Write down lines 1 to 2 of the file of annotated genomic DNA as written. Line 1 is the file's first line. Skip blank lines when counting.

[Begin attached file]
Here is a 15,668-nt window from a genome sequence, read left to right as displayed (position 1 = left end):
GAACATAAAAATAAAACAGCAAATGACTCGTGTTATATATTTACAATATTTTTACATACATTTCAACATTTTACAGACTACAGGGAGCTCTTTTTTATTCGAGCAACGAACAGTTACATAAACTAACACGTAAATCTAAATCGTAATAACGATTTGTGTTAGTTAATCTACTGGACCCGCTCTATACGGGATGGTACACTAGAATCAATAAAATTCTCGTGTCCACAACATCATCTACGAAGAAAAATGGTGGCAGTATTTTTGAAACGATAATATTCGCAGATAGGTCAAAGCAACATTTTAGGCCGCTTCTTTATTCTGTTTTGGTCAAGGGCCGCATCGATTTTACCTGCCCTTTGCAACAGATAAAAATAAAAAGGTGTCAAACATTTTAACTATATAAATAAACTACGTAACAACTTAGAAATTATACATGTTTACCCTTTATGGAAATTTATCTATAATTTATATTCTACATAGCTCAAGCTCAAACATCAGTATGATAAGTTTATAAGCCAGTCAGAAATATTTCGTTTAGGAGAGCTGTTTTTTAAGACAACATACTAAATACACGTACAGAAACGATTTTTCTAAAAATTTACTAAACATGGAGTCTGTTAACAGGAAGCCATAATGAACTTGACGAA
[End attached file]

Here is a 15,668-nt window from a genome sequence, read left to right as displayed (position 1 = left end):
GAACATAAAAATAAAACAGCAAATGACTCGTGTTATATATTTACAATATTTTTACATACATTTCAACATTTTACAGACTACAGGGAGCTCTTTTTTATTCGAGCAACGAACAGTTACATAAACTAACACGTAAATCTAAATCGTAATAACGATTTGTGTTAGTTAATCTACTGGACCCGCTCTATACGGGATGGTACACTAGAATCAATAAAATTCTCGTGTCCACAACATCATCTACGAAGAAAAATGGTGGCAGTATTTTTGAAACGATAATATTCGCAGATAGGTCAAAGCAACATTTTAGGCCGCTTCTTTATTCTGTTTTGGTCAAGGGCCGCATCGATTTTACCTGCCCTTTGCAACAGATAAAAATAAAAAGGTGTCAAACATTTTAACTATATAAATAAACTACGTAACAACTTAGAAATTATACATGTTTACCCTTTATGGAAATTTATCTATAATTTATATTCTACATAGCTCAAGCTCAAACATCAGTATGATAAGTTTATAAGCCAGTCAGAAATATTTCGTTTAGGAGAGCTGTTTTTTAAGACAACATACTAAATACACGTACAGAAACGATTTTTCTAAAAATTTACTAAACATGGAGTCTGTTAACAGGAAGCCATAATGAACTTGACGAA